How Sustainable Communications Can Help You Survive the Recession
Consumers are now increasingly demanding that the brands they interact with are environmentally and socially responsible; globally, 79% would prefer to buy products from environmentally responsible companies (Havas Global Media Survey, May, 2008). And this burgeoning movement of conscious consumers isn't only to be found in wealthy Western economies; consumers in emerging markets such as China, India and Brazil are even more engaged than their peers in Europe and the US.
Responding to the sustainability agenda creates competitive advantage for brands that actively communicate with consumers on the issues that matter to them. Moving from passive, one dimensional communications to active engagement adds real value because it enables the brand to deliver a service beyond the products they sell; helping consumers to reduce their environmental impacts. But this can only be a credible strategy if the brand can demonstrate a real commitment to responsible business and sustainability. Environmental and social messages are simply not enough.
In a global market that's being hit hard by an economic downturn, it's no surprise that it the focus for most marketing is value. In such a crowded market, where every brand is pushing the value message, competitive advantage will come from differentiation. And in this context, sustainable communication offers real opportunities for enhancing brand equity. The brands that master it will be better placed to ride out the recession and poised to capture sizeable market share when it ends.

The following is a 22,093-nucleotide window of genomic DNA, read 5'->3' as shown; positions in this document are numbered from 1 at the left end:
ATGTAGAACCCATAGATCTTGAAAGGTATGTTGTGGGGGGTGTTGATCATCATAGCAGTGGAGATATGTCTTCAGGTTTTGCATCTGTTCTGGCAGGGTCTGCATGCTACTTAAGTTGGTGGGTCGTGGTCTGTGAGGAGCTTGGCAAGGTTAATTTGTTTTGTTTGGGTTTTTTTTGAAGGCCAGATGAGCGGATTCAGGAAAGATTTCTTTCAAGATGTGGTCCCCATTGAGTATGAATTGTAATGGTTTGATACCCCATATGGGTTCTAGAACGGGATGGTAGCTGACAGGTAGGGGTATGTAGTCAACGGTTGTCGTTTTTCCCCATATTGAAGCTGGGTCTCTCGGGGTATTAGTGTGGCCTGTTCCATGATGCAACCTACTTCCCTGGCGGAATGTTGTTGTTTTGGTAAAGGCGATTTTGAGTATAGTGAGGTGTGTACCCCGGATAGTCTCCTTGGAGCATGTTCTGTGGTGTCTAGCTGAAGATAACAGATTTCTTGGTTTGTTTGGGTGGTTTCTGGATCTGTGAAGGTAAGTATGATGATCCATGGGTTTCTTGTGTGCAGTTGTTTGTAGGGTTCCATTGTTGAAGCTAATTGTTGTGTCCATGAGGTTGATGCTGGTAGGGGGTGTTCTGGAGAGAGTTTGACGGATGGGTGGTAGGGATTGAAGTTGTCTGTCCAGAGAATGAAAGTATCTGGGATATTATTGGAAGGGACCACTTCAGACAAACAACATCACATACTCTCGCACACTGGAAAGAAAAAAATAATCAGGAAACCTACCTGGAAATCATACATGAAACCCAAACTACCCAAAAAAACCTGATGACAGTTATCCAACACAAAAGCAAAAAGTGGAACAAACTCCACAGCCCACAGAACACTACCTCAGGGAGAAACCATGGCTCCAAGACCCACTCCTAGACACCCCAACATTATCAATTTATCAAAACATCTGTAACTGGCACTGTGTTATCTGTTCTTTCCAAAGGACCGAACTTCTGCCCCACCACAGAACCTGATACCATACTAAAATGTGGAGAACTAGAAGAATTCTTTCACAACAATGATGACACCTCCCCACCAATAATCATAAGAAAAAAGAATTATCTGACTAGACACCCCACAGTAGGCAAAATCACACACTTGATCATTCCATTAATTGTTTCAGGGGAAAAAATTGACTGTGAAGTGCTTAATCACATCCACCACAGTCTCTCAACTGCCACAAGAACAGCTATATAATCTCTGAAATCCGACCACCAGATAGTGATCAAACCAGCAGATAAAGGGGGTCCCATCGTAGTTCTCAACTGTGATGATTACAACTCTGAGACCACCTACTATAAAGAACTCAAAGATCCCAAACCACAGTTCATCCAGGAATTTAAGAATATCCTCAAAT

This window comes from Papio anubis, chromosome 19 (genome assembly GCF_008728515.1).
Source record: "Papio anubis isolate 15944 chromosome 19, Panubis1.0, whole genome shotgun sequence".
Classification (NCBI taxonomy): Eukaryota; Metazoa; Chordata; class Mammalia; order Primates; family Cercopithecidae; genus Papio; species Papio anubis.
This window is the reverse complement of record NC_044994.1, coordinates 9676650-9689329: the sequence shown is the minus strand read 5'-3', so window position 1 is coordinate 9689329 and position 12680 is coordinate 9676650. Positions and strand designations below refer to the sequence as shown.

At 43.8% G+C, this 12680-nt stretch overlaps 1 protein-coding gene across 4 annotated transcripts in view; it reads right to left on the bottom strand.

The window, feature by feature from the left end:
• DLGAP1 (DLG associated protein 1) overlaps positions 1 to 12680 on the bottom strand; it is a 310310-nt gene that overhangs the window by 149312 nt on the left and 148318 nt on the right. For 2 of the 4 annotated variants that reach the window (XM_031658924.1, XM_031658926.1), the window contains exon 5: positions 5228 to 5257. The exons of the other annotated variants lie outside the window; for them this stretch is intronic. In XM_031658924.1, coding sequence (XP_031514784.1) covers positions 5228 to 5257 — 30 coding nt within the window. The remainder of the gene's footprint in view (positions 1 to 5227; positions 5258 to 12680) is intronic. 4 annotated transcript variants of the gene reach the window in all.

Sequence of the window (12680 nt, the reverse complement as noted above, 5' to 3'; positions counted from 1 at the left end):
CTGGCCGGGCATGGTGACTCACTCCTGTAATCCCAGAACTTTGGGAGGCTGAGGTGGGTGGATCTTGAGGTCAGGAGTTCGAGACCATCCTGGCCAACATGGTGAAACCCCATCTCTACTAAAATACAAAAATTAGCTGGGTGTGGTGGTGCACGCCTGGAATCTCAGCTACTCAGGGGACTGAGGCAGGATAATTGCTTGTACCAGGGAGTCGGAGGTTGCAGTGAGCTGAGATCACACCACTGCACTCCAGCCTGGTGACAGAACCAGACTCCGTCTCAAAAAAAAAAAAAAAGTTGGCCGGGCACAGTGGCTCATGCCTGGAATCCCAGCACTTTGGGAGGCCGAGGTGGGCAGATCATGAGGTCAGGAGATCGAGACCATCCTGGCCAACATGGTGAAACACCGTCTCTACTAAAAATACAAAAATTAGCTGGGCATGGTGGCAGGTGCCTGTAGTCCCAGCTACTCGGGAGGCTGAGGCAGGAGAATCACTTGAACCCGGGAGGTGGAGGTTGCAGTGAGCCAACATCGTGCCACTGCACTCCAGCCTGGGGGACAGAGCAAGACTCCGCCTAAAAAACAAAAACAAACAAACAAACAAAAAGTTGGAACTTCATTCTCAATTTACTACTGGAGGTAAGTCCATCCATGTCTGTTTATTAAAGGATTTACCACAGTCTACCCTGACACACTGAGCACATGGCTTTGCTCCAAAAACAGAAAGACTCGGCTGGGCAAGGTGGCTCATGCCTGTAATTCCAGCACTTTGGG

So what is sustainable communication? It's about dematerialisation; increasing the emotional value of brands while decreasing the physical resources that are used in creating their communications. And enhancing the emotional value of your brand engenders loyalty and trust, which are both highly valuable assets today.
Sustainable communications is not about turning brands green overnight, or using natural or typically "green" iconography in your communications. In fact, this approach can lead to accusations of greenwash, especially if you're in the automobile or petrochemical sector. Instead, it's about creating compelling communications, underpinned by fact, with a clear call to action for consumers.